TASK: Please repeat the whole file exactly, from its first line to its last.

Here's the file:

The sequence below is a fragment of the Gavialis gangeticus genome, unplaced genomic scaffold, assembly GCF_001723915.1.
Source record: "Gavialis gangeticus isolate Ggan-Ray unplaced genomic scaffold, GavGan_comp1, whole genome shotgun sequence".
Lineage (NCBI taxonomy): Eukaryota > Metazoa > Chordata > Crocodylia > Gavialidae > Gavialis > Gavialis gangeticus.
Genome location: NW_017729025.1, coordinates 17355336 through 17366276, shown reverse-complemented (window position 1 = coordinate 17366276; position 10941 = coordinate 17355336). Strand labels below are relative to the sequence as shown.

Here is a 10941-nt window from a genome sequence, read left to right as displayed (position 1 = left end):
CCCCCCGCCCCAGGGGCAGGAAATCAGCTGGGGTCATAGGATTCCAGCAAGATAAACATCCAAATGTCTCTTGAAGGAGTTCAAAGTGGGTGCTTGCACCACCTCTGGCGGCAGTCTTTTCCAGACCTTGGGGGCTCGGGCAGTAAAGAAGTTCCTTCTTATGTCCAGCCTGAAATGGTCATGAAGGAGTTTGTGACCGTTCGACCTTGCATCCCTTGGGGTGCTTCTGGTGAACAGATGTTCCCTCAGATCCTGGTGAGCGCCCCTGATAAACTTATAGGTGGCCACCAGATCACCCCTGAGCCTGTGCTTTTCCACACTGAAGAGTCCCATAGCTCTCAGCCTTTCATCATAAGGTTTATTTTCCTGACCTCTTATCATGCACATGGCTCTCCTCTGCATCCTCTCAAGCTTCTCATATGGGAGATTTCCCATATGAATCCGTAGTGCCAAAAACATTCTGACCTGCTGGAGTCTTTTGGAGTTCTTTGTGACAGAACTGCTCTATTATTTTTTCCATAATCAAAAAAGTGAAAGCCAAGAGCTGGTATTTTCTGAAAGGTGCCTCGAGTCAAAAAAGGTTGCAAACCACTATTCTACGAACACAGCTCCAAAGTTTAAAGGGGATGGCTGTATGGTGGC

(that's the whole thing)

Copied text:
The sequence below is a fragment of the Gavialis gangeticus genome, unplaced genomic scaffold, assembly GCF_001723915.1.
Source record: "Gavialis gangeticus isolate Ggan-Ray unplaced genomic scaffold, GavGan_comp1, whole genome shotgun sequence".
Lineage (NCBI taxonomy): Eukaryota > Metazoa > Chordata > Crocodylia > Gavialidae > Gavialis > Gavialis gangeticus.
Genome location: NW_017729025.1, coordinates 17355336 through 17366276, shown reverse-complemented (window position 1 = coordinate 17366276; position 10941 = coordinate 17355336). Strand labels below are relative to the sequence as shown.

Here is a 10941-nt window from a genome sequence, read left to right as displayed (position 1 = left end):
CCCCCCGCCCCAGGGGCAGGAAATCAGCTGGGGTCATAGGATTCCAGCAAGATAAACATCCAAATGTCTCTTGAAGGAGTTCAAAGTGGGTGCTTGCACCACCTCTGGCGGCAGTCTTTTCCAGACCTTGGGGGCTCGGGCAGTAAAGAAGTTCCTTCTTATGTCCAGCCTGAAATGGTCATGAAGGAGTTTGTGACCGTTCGACCTTGCATCCCTTGGGGTGCTTCTGGTGAACAGATGTTCCCTCAGATCCTGGTGAGCGCCCCTGATAAACTTATAGGTGGCCACCAGATCACCCCTGAGCCTGTGCTTTTCCACACTGAAGAGTCCCATAGCTCTCAGCCTTTCATCATAAGGTTTATTTTCCTGACCTCTTATCATGCACATGGCTCTCCTCTGCATCCTCTCAAGCTTCTCATATGGGAGATTTCCCATATGAATCCGTAGTGCCAAAAACATTCTGACCTGCTGGAGTCTTTTGGAGTTCTTTGTGACAGAACTGCTCTATTATTTTTTCCATAATCAAAAAAGTGAAAGCCAAGAGCTGGTATTTTCTGAAAGGTGCCTCGAGTCAAAAAAGGTTGCAAACCACTATTCTACGAACACAGCTCCAAAGTTTAAAGGGGATGGCTGTATGGTGGC